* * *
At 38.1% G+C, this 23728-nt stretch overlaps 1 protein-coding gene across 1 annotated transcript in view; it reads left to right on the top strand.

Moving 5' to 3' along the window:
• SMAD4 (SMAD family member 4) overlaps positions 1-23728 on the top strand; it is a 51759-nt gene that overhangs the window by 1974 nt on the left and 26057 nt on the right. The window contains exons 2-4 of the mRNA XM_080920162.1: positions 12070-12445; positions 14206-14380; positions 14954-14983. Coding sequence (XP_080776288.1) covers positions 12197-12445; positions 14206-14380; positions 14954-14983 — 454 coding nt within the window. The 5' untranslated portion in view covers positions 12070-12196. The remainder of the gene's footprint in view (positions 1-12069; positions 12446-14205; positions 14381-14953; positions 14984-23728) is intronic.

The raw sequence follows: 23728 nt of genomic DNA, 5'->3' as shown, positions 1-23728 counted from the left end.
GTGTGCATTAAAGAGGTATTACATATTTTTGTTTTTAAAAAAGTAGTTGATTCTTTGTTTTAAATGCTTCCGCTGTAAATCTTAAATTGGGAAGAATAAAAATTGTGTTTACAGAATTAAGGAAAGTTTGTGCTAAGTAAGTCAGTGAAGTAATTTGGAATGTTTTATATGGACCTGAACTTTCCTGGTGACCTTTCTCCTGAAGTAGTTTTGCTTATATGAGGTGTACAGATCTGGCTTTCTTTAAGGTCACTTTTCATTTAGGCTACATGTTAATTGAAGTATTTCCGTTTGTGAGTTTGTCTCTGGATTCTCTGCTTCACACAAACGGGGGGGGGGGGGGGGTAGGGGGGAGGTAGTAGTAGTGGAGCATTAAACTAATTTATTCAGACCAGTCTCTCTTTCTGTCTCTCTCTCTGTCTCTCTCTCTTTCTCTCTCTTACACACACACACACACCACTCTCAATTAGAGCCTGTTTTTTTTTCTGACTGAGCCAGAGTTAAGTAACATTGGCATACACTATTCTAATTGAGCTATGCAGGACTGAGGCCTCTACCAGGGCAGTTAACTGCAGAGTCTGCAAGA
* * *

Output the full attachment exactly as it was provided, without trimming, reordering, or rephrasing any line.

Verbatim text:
At 38.1% G+C, this 23728-nt stretch overlaps 1 protein-coding gene across 1 annotated transcript in view; it reads left to right on the top strand.

Moving 5' to 3' along the window:
• SMAD4 (SMAD family member 4) overlaps positions 1-23728 on the top strand; it is a 51759-nt gene that overhangs the window by 1974 nt on the left and 26057 nt on the right. The window contains exons 2-4 of the mRNA XM_080920162.1: positions 12070-12445; positions 14206-14380; positions 14954-14983. Coding sequence (XP_080776288.1) covers positions 12197-12445; positions 14206-14380; positions 14954-14983 — 454 coding nt within the window. The 5' untranslated portion in view covers positions 12070-12196. The remainder of the gene's footprint in view (positions 1-12069; positions 12446-14205; positions 14381-14953; positions 14984-23728) is intronic.

The raw sequence follows: 23728 nt of genomic DNA, 5'->3' as shown, positions 1-23728 counted from the left end.
GTGTGCATTAAAGAGGTATTACATATTTTTGTTTTTAAAAAAGTAGTTGATTCTTTGTTTTAAATGCTTCCGCTGTAAATCTTAAATTGGGAAGAATAAAAATTGTGTTTACAGAATTAAGGAAAGTTTGTGCTAAGTAAGTCAGTGAAGTAATTTGGAATGTTTTATATGGACCTGAACTTTCCTGGTGACCTTTCTCCTGAAGTAGTTTTGCTTATATGAGGTGTACAGATCTGGCTTTCTTTAAGGTCACTTTTCATTTAGGCTACATGTTAATTGAAGTATTTCCGTTTGTGAGTTTGTCTCTGGATTCTCTGCTTCACACAAACGGGGGGGGGGGGGGGGTAGGGGGGAGGTAGTAGTAGTGGAGCATTAAACTAATTTATTCAGACCAGTCTCTCTTTCTGTCTCTCTCTCTGTCTCTCTCTCTTTCTCTCTCTTACACACACACACACACCACTCTCAATTAGAGCCTGTTTTTTTTTCTGACTGAGCCAGAGTTAAGTAACATTGGCATACACTATTCTAATTGAGCTATGCAGGACTGAGGCCTCTACCAGGGCAGTTAACTGCAGAGTCTGCAAGA